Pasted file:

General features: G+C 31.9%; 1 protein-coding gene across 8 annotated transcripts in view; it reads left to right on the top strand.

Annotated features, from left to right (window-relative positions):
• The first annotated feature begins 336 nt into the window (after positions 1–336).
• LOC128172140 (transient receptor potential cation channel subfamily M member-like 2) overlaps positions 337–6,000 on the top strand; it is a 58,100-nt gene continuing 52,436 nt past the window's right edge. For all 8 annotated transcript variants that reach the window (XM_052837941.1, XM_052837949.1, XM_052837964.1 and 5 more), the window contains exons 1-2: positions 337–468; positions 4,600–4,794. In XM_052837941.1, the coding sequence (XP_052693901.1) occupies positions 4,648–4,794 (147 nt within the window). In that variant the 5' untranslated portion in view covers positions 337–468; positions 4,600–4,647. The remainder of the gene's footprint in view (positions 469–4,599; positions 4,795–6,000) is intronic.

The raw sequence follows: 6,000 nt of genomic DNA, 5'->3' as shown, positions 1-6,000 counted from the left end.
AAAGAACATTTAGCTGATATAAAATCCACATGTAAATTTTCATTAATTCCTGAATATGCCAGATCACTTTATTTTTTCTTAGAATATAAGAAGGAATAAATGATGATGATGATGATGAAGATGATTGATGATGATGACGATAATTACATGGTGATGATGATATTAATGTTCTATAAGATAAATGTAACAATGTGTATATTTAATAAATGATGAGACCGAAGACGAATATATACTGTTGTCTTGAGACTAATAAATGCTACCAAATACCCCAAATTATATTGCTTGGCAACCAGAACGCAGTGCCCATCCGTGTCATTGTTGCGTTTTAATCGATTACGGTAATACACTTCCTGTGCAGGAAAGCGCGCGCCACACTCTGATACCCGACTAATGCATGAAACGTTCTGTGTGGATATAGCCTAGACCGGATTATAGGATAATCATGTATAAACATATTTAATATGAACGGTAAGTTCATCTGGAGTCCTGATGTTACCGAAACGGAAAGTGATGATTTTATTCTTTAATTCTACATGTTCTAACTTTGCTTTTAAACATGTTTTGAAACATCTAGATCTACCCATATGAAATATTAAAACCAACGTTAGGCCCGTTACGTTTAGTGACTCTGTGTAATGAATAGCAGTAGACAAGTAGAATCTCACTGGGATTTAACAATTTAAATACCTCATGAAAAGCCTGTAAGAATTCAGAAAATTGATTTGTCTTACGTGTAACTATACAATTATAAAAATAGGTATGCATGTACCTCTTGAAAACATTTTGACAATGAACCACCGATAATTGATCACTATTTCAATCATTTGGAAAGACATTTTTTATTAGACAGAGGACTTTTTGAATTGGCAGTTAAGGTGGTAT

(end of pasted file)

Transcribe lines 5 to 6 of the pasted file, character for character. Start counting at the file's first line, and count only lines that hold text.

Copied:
The raw sequence follows: 6,000 nt of genomic DNA, 5'->3' as shown, positions 1-6,000 counted from the left end.
AAAGAACATTTAGCTGATATAAAATCCACATGTAAATTTTCATTAATTCCTGAATATGCCAGATCACTTTATTTTTTCTTAGAATATAAGAAGGAATAAATGATGATGATGATGATGAAGATGATTGATGATGATGACGATAATTACATGGTGATGATGATATTAATGTTCTATAAGATAAATGTAACAATGTGTATATTTAATAAATGATGAGACCGAAGACGAATATATACTGTTGTCTTGAGACTAATAAATGCTACCAAATACCCCAAATTATATTGCTTGGCAACCAGAACGCAGTGCCCATCCGTGTCATTGTTGCGTTTTAATCGATTACGGTAATACACTTCCTGTGCAGGAAAGCGCGCGCCACACTCTGATACCCGACTAATGCATGAAACGTTCTGTGTGGATATAGCCTAGACCGGATTATAGGATAATCATGTATAAACATATTTAATATGAACGGTAAGTTCATCTGGAGTCCTGATGTTACCGAAACGGAAAGTGATGATTTTATTCTTTAATTCTACATGTTCTAACTTTGCTTTTAAACATGTTTTGAAACATCTAGATCTACCCATATGAAATATTAAAACCAACGTTAGGCCCGTTACGTTTAGTGACTCTGTGTAATGAATAGCAGTAGACAAGTAGAATCTCACTGGGATTTAACAATTTAAATACCTCATGAAAAGCCTGTAAGAATTCAGAAAATTGATTTGTCTTACGTGTAACTATACAATTATAAAAATAGGTATGCATGTACCTCTTGAAAACATTTTGACAATGAACCACCGATAATTGATCACTATTTCAATCATTTGGAAAGACATTTTTTATTAGACAGAGGACTTTTTGAATTGGCAGTTAAGGTGGTAT